INTOUCH : Stig Ehnbom on A different way of doing business

When the first oil crisis struck in the early 1970s, New Zealand introduced car-less days and, with most other Western economies, returned to “normal” relatively quickly. By contrast Sweden, with 80 percent of its oil imports used for heating and transport, decided that within 50 years it would not be dependent on oil for either.
Currently, Swedish oil imports account for just 25 percent of fuel used, and it’s expected that by 2020 it will be independent of oil for those activities. The Swedish Department of Industry can show 20-year plan for every sector and with global warming becoming an issue, some sectors are already planning much further ahead. This well-developed process of long-term planning is at the heart of the experiences that Scandinavia is willing to share with New Zealand companies and, indeed, the rest of the world.
Denmark, Finland, Iceland, Norway and Sweden are the main Scandinavian (Nordic) countries, and together with Greenland, the Faroe and Aland Islands have combined population of just over 25 million. Denmark, Finland and Norway have similar populations to New Zealand (between 4.5 and 5.5 million people each) and Sweden has nine million, according to 2007 Nordic Statistic Agencies’ reports. Such similar population levels in islands interested in developing knowledge-based economies ensure that successive New Zealand governments have kept close watch on Scandinavian business philosophies and activities.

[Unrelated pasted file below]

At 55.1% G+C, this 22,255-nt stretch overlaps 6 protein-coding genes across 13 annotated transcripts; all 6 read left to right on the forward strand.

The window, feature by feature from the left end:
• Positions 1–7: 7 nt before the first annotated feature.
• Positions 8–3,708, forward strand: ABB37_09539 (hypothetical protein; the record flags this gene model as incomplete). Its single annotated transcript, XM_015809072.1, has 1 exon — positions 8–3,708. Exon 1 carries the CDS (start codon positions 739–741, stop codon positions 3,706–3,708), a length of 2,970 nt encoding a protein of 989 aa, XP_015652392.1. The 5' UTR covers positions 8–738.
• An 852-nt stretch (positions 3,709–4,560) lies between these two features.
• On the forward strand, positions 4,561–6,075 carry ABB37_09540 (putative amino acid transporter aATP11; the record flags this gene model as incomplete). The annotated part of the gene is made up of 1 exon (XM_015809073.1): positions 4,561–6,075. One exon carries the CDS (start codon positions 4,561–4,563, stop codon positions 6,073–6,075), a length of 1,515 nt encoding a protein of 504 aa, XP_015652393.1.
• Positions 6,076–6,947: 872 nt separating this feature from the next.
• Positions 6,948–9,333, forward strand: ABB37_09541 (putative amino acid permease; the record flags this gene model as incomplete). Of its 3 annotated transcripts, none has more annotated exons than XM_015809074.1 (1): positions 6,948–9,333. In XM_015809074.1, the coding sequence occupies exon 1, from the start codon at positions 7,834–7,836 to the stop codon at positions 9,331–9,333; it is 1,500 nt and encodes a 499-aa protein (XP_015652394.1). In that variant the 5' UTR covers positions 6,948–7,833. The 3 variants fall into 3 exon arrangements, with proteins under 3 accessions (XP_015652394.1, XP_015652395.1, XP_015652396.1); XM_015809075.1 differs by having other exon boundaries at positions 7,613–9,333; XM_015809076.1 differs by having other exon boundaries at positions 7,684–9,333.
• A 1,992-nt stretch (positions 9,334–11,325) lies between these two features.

Scandinavia has long history of smart industrial development and many large, multinational companies have developed from range of early innovations – witness ABB, DeLaval, Electrolux, Ericsson, Grundfos, Nokia, Sandvik, Scania, SKF, Tetra Pak and Volvo among others that are active in New Zealand.
Underpinning the success of such companies is the recognition that it’s often necessary to “think outside the square”. For example, in typical Scandinavian company considering investment in new product, the order of questions would likely be, “Are we able to do it?” followed by, “What is the world market for this product?” then, “What is its unique selling proposition?” “Can we work with alliance partners?” and eventually, “What is the margin and cash flow?”